As we begin the 2019 Atlantic Hurricane Season, there is no doubt that we are reminded of our dreadful 2017 ‘Irma Experience’. However, one of the key lessons we should have learnt is being adequately prepared is key. The geographical location of our islands make us vulnerable to these forms of natural disasters consequently preparing our family and property and being well informed is fundamental.
The 2018 season, produced fifteen (15) named storms, eight (8) hurricanes; two (2) of which were major (Cat 3 or higher). 2018 was the fourth consecutive year in which activity began before June 1; the first storm formed on May 25 2018. This year, the first storm formed on May 20 (Andrea). The 2018 season was also the first season since 2008 when there were four (4) active systems in the Atlantic Basin at the same time (Florence, Helene, Isaac and Joyce).
Based on long-term averages, in an average season there are twelve (12) named storms of which six (6) become hurricanes with three (3) being major hurricanes (with wind 111mph or higher).
Many institutions and Scientific Organizations have presented their predictions for the 2019 Atlantic Hurricane Season. Most of the predictions released so far, call for near normal to above normal activity this year.
This year the main climate factors playing a role in determining the level of activity in the Atlantic Basin
1. The ongoing El Nino Phenomenon, which helps suppress storm activity. The latest models suggest that weak El Nino conditions will persist throughout 2019. However, there is uncertainty as to the strength of the El Nino during the peak of the hurricane season (August to October).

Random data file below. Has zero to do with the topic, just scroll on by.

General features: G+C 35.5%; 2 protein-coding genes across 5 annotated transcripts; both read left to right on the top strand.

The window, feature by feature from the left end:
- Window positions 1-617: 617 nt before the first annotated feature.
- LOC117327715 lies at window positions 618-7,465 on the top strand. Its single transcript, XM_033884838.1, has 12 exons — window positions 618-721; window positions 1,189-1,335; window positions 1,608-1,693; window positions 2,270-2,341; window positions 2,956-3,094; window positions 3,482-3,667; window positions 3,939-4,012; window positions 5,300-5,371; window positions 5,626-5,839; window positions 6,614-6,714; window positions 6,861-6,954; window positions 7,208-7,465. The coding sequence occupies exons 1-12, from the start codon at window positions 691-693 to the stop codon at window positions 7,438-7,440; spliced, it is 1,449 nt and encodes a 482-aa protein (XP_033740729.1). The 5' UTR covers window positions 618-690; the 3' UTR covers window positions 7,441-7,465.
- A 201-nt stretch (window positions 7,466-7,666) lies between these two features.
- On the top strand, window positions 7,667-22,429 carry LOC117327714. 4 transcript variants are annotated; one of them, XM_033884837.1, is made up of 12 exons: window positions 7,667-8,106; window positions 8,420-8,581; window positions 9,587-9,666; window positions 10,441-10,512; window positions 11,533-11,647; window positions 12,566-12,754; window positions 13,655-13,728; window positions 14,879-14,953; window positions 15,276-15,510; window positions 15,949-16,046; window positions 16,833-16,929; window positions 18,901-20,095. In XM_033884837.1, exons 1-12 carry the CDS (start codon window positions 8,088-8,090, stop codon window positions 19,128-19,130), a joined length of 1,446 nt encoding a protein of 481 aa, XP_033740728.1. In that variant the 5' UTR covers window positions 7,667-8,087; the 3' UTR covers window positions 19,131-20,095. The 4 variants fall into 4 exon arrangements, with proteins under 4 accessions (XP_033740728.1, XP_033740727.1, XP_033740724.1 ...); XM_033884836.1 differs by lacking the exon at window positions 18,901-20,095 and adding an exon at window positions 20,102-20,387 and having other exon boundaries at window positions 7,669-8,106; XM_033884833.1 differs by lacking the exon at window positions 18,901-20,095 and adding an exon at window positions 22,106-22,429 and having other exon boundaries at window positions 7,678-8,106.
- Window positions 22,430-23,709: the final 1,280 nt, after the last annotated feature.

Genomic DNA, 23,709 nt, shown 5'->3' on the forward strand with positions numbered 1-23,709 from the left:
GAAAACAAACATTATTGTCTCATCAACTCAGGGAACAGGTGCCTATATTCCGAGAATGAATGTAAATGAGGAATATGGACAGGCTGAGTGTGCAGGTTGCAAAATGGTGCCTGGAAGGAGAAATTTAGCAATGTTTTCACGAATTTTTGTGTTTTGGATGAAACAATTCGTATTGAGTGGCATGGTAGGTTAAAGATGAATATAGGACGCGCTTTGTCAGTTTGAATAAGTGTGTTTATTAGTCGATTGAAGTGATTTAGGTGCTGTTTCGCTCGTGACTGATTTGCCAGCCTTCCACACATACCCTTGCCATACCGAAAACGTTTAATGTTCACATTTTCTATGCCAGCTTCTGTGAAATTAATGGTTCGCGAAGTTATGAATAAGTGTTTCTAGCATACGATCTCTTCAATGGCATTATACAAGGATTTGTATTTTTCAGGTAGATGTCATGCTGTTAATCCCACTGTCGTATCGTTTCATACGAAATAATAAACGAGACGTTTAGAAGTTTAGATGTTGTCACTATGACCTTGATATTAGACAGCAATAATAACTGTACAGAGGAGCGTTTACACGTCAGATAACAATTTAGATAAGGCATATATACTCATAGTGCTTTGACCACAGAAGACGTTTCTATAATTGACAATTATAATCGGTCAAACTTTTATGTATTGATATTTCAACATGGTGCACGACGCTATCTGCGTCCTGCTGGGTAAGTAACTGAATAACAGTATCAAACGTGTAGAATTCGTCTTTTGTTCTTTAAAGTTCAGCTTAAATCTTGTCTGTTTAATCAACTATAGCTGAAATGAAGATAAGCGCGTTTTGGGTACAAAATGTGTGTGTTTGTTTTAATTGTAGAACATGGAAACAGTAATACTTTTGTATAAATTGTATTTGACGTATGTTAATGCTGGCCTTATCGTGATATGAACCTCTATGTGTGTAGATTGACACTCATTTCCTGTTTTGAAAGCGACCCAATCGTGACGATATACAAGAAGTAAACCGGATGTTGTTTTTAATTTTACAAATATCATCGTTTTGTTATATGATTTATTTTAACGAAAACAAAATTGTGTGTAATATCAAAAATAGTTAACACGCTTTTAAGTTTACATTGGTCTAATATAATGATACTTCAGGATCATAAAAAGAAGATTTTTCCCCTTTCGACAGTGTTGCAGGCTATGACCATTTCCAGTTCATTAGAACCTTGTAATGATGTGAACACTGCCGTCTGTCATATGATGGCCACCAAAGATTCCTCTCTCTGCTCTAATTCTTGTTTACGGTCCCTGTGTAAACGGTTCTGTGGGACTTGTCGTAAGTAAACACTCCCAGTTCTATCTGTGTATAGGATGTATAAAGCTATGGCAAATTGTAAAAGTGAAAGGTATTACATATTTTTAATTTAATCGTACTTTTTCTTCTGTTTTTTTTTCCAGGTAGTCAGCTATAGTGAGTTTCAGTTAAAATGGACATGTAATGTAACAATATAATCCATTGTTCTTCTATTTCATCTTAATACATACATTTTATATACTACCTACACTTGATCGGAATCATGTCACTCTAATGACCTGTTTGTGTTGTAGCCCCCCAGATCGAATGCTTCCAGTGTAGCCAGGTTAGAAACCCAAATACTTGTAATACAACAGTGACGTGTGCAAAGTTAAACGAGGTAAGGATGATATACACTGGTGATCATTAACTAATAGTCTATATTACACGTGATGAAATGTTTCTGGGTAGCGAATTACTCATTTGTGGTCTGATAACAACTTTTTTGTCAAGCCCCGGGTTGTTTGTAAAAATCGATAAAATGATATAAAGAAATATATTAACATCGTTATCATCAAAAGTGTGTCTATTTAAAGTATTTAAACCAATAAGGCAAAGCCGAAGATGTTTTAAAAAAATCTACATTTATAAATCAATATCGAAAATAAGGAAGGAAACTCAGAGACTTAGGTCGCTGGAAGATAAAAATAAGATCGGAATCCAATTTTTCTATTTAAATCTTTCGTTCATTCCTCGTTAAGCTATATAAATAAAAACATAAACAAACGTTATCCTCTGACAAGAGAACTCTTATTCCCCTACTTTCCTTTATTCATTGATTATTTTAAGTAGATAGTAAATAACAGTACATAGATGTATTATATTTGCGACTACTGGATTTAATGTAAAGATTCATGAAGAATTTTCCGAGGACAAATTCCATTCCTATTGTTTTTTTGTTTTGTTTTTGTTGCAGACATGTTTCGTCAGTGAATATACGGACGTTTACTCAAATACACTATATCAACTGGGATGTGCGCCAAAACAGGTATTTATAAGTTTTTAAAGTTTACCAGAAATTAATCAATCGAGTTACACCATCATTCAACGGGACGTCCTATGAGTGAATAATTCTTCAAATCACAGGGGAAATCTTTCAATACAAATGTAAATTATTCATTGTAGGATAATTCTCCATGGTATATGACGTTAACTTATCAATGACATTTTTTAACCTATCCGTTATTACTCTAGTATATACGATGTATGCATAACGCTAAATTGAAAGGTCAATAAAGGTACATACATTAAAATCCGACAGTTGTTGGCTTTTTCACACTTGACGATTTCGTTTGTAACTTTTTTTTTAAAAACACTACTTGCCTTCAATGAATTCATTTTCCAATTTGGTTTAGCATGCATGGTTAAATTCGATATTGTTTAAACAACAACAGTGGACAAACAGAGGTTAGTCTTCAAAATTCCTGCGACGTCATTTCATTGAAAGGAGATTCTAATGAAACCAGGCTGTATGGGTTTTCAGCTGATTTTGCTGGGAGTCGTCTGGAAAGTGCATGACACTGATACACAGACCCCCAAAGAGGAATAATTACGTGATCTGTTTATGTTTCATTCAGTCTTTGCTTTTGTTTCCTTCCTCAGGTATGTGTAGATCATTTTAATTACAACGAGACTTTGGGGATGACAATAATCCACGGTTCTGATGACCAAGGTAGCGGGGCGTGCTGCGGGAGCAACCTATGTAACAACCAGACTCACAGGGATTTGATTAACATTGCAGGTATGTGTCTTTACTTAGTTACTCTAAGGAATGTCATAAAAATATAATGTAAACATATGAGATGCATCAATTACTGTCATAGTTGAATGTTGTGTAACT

2. Another contributing factor is the Sea Surface Temperatures. Hurricanes and storms strive in warm ocean waters, up till mid-May sea surface temperatures in the tropical Atlantic and the Caribbean sea has been warmer than average.
The question is, how much of an impact will any of these factors have on the formation of storms or hurricanes during the 2019 Atlantic Hurricane Season? These conditions will continue to change as we go through the season therefore monitoring is key. Sea surface temperatures can heat up within a month, there is the uncertainty surrounding the onset and intensity of the El Nino phenomenon.
In the past, there have been El Nino years that produced damaging hurricanes/storms. During the strong El Nino of 1997/98 Hurricane Georgesripped through the Leeward Island with 150mph winds, during the moderate El Nino of 2009/10 Hurricane Tomas devastated St. Lucia and during a weak El Nino of 2004/05 Ivan crushed Grenada.
It should be noted that the seasonal forecasts have little operational value. This means that no matter how many tropical cyclones are forecast to develop, there is no way to predict weeks or months in advance where a certain tropical cyclone is going to develop or what country it will
Remember, that it takes only one major hurricane to make landfall on our island to make it an active season for us. We must also be cognizant of the fact that, it does not have to be a storm or a hurricane, an active tropical wave or just 2 to 3 hours of heavy rainfall can have devastating
impacts on our lives.
As we begin yet another hurricane season let us learn from our past experience of hurricane Irma and do all in our power to prepare adequately and to seek credible information from the official authority in order to make timely decisions that will protect life and property.
The Meteorological Department St. Maarten (MDS) will monitor the development of all tropical systems closely and will issue watches or warnings when it becomes necessary using various communication mediums; radio, newspaper, through our website and Facebook.
Remember, the official source for weather information of St. Maarten is:
Meteorological Department St. Maarten.
Tel. # 721-545 4226